Speaking to VeloNews, Astana-Qazaqstan sport director Stefano Zanini said the team’s patience will eventually pay off in the hectic bunch sprints.
“From my point of view, we are very satisfied, considering that he arrived at the end of December, and to organize a sprint train so fast is not so easy,” Zanini said Tuesday. “During racing it’s not easy to find that feeling. We have the riders to be there for him in the sprint, but a train is something you have to work on a lot.”
Expectations were sky-high for the team with Cavendish’s high-profile move to Astana-Qazaqstan late in 2022.
Yet so far in 2023, Cavendish has raced 23 races, and his best was third in stage 1 at the UAE Tour. By this time last year, Cavendish already racked up three victories. Most of the peloton’s top sprinters have picked up at least one win so far in 2023.
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Zanini said there’s no reason to panic.
“We have to keep working to find that feeling for the sprint,” Zanini said. “What’s needed is that we need to do more races together and to keep trying and trying and trying. Above all, any sprinter, and in this case, Mark Cavendish, has to have faith in their teammates.”
Zanini downplayed expectations for Wednesday’s Scheldeprijs, which Cavendish won three times, the last of which was in 2011, but said the team will be backing him in the mid-week Belgian classic.
“He’s coming off a period when he wasn’t feeling good, and he was sick with an intestinal problem,” Zanini said. “He’s rebounded, and the team will be all around him and will racing for him at Scheldeprijs. He has to have full trust in the team and follow it all the way to the end.”
Waiting for the sprint train to come together
Zanini pointed out several factors of why Cavendish hasn’t been at the pointy end of the sprints so far this season.
Cavendish hit third and another pair of top-10s at the UAE Tour that were promising signs that things are coming together.
Since then, he’s not been a factor in the sprints, or when he’s arrived to the line in the final, for one reason or another has not contested the sprints.
“Mark joined the team late, and training for it was not easy. He arrived in Spain and the weather wasn’t great, and he did some races, and a few times he’s been sick,” Zanini said. “Also here in Belgium, he’s lost a couple of days of training due to some stomach problems, so we hope his form will improve for the upcoming races.”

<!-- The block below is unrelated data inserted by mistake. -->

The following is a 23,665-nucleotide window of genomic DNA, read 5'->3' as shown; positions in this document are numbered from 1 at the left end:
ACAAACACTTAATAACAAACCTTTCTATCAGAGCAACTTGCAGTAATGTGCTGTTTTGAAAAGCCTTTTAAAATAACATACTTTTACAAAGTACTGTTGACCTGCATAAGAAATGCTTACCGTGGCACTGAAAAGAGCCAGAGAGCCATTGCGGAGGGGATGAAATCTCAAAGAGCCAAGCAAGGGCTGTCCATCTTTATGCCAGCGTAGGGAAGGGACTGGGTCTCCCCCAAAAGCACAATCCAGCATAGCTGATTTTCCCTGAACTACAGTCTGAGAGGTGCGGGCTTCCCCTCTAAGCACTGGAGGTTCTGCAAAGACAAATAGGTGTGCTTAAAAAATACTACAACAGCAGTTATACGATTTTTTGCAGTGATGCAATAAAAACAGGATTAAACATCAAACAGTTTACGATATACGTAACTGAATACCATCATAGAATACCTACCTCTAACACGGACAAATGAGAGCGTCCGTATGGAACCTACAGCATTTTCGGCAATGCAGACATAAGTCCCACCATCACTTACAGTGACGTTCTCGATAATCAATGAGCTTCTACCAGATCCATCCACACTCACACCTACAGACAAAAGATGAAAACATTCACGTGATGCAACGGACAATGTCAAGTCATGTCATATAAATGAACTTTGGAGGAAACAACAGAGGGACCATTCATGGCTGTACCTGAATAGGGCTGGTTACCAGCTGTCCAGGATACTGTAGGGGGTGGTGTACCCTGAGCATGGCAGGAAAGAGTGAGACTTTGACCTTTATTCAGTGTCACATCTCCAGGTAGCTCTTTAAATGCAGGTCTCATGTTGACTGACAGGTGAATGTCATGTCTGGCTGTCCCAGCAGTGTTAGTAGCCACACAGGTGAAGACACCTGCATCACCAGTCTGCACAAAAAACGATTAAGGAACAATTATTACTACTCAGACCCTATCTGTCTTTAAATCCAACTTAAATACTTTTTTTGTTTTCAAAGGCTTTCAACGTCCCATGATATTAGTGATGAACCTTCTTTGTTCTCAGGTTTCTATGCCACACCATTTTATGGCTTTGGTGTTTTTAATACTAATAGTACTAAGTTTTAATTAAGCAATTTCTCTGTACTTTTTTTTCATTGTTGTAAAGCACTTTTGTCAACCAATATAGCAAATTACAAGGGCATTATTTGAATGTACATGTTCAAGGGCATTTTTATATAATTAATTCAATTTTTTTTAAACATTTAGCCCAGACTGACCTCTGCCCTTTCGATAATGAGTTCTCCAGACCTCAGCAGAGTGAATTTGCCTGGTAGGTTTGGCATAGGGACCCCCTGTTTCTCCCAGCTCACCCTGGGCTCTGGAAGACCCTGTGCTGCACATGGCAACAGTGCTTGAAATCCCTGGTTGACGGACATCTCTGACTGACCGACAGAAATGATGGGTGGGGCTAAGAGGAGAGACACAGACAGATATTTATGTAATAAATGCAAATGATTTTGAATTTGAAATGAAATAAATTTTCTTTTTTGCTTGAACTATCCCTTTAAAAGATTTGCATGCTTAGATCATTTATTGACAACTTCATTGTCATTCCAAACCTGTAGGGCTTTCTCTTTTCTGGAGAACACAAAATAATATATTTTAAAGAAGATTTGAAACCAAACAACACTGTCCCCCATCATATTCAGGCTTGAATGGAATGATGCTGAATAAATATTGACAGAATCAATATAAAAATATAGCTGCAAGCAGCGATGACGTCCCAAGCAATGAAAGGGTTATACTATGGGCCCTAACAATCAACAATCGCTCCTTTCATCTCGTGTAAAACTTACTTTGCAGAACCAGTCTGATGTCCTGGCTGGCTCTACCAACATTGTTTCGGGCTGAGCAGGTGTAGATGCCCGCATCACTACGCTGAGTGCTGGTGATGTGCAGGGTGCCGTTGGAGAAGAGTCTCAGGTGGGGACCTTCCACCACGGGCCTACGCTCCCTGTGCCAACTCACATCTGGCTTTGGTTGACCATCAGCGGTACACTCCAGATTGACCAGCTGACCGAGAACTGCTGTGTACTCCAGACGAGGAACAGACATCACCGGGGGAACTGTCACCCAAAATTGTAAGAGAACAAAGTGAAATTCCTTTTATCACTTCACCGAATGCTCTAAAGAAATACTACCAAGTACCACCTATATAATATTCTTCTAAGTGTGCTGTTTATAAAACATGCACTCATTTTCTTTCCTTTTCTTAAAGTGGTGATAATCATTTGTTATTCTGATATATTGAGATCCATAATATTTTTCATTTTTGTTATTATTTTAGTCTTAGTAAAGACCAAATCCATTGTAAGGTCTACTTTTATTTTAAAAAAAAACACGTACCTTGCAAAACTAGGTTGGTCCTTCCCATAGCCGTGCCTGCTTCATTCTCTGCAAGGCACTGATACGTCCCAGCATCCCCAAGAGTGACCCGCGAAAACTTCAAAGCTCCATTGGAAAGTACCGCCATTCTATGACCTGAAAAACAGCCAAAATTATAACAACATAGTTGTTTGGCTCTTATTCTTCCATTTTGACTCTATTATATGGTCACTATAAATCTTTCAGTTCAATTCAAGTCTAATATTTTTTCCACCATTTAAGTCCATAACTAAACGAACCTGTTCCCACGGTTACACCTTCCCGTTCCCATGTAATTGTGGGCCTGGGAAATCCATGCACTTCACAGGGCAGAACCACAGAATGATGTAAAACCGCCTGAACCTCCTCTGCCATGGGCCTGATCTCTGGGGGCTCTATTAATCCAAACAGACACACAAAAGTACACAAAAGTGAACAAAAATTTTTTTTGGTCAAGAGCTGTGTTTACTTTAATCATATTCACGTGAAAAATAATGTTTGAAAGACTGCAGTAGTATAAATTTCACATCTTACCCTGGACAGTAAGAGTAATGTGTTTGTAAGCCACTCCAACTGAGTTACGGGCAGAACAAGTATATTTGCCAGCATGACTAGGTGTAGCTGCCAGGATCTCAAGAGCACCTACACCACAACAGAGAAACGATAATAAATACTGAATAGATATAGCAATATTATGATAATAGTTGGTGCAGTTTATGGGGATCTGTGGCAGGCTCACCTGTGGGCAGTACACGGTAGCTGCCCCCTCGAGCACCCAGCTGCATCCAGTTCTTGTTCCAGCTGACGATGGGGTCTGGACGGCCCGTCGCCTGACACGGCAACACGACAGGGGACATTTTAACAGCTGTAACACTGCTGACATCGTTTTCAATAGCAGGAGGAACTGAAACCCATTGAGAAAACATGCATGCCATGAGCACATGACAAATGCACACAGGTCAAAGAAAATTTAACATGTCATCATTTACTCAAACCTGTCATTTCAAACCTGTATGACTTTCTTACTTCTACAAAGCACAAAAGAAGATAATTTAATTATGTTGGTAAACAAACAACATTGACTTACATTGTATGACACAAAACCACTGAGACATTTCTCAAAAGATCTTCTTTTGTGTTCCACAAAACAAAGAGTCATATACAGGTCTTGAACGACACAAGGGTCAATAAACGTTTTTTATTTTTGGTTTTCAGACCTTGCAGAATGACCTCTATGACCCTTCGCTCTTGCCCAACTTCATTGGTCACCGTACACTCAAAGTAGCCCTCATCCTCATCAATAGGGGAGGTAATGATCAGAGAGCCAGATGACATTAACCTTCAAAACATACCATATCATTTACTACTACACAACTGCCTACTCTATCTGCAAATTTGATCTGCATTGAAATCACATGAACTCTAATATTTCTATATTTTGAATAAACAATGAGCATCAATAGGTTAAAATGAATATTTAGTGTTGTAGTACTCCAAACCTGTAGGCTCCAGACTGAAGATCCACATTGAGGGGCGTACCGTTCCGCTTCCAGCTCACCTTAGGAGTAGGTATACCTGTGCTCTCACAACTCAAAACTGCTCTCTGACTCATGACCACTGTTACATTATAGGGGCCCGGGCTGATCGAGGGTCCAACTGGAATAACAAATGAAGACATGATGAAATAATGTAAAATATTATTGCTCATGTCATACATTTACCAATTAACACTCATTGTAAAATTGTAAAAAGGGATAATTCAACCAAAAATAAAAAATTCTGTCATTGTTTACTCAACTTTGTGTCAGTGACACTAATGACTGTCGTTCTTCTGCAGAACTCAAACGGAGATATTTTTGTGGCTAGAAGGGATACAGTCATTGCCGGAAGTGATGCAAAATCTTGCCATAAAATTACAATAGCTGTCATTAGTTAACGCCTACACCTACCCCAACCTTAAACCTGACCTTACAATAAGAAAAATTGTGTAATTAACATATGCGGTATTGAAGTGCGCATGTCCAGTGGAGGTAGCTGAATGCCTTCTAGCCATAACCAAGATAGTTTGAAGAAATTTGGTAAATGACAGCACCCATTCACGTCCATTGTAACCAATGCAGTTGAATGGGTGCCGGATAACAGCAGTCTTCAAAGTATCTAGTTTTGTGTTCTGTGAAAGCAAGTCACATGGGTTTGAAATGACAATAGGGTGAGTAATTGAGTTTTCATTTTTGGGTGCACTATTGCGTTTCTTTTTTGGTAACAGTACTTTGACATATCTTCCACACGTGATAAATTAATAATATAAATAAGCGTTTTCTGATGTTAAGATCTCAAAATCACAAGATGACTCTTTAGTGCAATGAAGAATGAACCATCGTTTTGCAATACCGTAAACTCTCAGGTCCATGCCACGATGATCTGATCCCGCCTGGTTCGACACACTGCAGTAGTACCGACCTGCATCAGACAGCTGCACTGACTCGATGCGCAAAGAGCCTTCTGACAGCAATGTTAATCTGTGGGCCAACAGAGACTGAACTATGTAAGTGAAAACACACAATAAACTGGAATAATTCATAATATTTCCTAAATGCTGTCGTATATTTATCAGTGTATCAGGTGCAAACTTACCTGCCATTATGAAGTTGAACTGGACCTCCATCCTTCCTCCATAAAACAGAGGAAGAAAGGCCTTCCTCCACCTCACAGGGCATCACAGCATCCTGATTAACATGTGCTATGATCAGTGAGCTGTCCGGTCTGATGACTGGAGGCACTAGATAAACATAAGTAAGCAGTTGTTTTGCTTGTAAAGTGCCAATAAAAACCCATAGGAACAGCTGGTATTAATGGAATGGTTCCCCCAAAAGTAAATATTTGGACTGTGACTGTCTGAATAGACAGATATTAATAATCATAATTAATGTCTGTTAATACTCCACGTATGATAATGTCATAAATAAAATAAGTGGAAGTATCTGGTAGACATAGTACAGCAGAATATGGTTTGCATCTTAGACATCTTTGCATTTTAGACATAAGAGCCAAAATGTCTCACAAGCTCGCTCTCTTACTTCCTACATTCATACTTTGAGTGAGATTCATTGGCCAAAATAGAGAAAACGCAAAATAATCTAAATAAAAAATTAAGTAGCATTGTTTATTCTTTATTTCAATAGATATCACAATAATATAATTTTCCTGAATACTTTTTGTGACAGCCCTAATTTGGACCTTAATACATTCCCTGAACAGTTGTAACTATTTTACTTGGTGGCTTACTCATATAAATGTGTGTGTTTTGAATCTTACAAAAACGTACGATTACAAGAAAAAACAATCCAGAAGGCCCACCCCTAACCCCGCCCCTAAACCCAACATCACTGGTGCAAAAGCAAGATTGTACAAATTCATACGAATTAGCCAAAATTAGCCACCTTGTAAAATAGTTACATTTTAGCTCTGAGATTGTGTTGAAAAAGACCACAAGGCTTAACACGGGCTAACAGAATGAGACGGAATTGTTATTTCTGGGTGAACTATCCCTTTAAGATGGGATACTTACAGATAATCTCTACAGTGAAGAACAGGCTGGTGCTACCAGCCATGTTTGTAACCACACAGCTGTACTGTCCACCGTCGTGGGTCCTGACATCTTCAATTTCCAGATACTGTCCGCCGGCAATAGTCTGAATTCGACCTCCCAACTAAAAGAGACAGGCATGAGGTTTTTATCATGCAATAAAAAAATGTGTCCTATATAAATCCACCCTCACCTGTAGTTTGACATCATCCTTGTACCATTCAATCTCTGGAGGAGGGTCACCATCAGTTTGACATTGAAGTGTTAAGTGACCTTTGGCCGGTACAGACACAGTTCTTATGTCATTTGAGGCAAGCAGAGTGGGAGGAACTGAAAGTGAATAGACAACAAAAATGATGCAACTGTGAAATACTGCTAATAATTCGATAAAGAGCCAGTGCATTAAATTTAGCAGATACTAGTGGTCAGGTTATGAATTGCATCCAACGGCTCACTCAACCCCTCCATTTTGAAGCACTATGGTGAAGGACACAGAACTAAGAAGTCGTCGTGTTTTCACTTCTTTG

After the collapse of the B&B Hotels project, Cavendish found a new ride with the Kazakh-backed team. Everything came together late in the season, and that last-minute preparation is playing out on the road.
So far through much of the early season, Cavendish has been reticent to speak to the media, and only gives a few short answers to TV cameras before the start of races in the mixed zones.
Zanini insisted it’s just a matter of time before the pieces come together.
“I’d say things are going very good. He’s polite and nice and always available,” Zanini said. “Since that first sprint in Oman he was always involving all of his teammates. That was a good bit of work that I had never seen before by Astana. The team was really riding well and compact as a group. It’s just in that moment Cavendish wasn’t in great condition or form, but those first sprints were really good.”
His arrival to the team managed by Alexander Vinokourov caught some by surprise, especially considering that Astana is a team renowned for its pedigree in GC in grand tours and one-week races, and as stage-hunters across the calendar.
The team’s scrambled to pull together a leadout train to help position Cavendish for the bunch sprints, tapping such riders as new arrival Cees Bol, and existing riders Lars Martin, Yevgeniy Fedorov, and Gleb Syritsa.
“I think he needs to continue to work with his teammates, with those guys who will be part of his train, so they all need to try on every occasion when there is a chance to sprint to get that mechanism working for the sprint,” Zanini said. “Those guys, Bol, Martin, Syritsa, Federov, these are the guys who have the potential and strength to do it. So we’ll see, we’ll see … ”
Heading for the Giro d’Italia and Tour de France
The team is banking that Cavendish and his newborn sprint train will find its groove in time for the Giro d’Italia in May and at the Tour de France in July.
Cavendish is tied with Eddy Merckx with 34 stage victories, and only needs one more in July to set the all-time mark.
Zanini confirmed Cavendish will race the Giro di Sicilia from April 11-4 ahead of a return to the Giro, where he won a stage last year.
What are the expectations for the Giro?
“The Giro? Well, the hope is one, two, three … four, five, six stage wins!” he said. “Who knows?”